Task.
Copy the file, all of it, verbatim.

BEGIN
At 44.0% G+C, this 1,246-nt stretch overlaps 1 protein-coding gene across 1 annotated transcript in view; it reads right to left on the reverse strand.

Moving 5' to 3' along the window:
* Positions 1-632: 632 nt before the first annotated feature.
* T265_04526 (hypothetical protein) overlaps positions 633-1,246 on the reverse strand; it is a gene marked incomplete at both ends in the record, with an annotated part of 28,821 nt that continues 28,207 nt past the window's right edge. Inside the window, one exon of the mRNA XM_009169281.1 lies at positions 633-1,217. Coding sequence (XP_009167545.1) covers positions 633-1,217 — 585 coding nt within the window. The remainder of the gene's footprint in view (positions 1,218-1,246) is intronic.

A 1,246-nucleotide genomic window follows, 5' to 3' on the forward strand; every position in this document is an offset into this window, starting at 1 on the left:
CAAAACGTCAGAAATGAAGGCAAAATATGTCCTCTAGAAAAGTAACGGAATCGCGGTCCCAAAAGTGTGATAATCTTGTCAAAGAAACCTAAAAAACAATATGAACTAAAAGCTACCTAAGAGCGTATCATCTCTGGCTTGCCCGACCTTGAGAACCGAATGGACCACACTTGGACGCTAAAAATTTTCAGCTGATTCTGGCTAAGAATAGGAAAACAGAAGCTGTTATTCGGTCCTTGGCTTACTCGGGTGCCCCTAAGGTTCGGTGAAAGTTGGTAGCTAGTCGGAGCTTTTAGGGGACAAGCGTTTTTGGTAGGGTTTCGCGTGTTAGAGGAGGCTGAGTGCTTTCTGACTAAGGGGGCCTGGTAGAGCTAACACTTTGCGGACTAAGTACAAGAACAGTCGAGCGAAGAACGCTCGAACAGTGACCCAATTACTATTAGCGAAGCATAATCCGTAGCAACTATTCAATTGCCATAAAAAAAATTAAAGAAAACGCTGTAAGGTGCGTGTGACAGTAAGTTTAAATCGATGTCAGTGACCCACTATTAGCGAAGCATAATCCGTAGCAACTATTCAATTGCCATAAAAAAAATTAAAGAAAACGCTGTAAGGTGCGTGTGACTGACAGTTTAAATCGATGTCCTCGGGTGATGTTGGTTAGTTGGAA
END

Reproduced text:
At 44.0% G+C, this 1,246-nt stretch overlaps 1 protein-coding gene across 1 annotated transcript in view; it reads right to left on the reverse strand.

Moving 5' to 3' along the window:
* Positions 1-632: 632 nt before the first annotated feature.
* T265_04526 (hypothetical protein) overlaps positions 633-1,246 on the reverse strand; it is a gene marked incomplete at both ends in the record, with an annotated part of 28,821 nt that continues 28,207 nt past the window's right edge. Inside the window, one exon of the mRNA XM_009169281.1 lies at positions 633-1,217. Coding sequence (XP_009167545.1) covers positions 633-1,217 — 585 coding nt within the window. The remainder of the gene's footprint in view (positions 1,218-1,246) is intronic.

A 1,246-nucleotide genomic window follows, 5' to 3' on the forward strand; every position in this document is an offset into this window, starting at 1 on the left:
CAAAACGTCAGAAATGAAGGCAAAATATGTCCTCTAGAAAAGTAACGGAATCGCGGTCCCAAAAGTGTGATAATCTTGTCAAAGAAACCTAAAAAACAATATGAACTAAAAGCTACCTAAGAGCGTATCATCTCTGGCTTGCCCGACCTTGAGAACCGAATGGACCACACTTGGACGCTAAAAATTTTCAGCTGATTCTGGCTAAGAATAGGAAAACAGAAGCTGTTATTCGGTCCTTGGCTTACTCGGGTGCCCCTAAGGTTCGGTGAAAGTTGGTAGCTAGTCGGAGCTTTTAGGGGACAAGCGTTTTTGGTAGGGTTTCGCGTGTTAGAGGAGGCTGAGTGCTTTCTGACTAAGGGGGCCTGGTAGAGCTAACACTTTGCGGACTAAGTACAAGAACAGTCGAGCGAAGAACGCTCGAACAGTGACCCAATTACTATTAGCGAAGCATAATCCGTAGCAACTATTCAATTGCCATAAAAAAAATTAAAGAAAACGCTGTAAGGTGCGTGTGACAGTAAGTTTAAATCGATGTCAGTGACCCACTATTAGCGAAGCATAATCCGTAGCAACTATTCAATTGCCATAAAAAAAATTAAAGAAAACGCTGTAAGGTGCGTGTGACTGACAGTTTAAATCGATGTCCTCGGGTGATGTTGGTTAGTTGGAA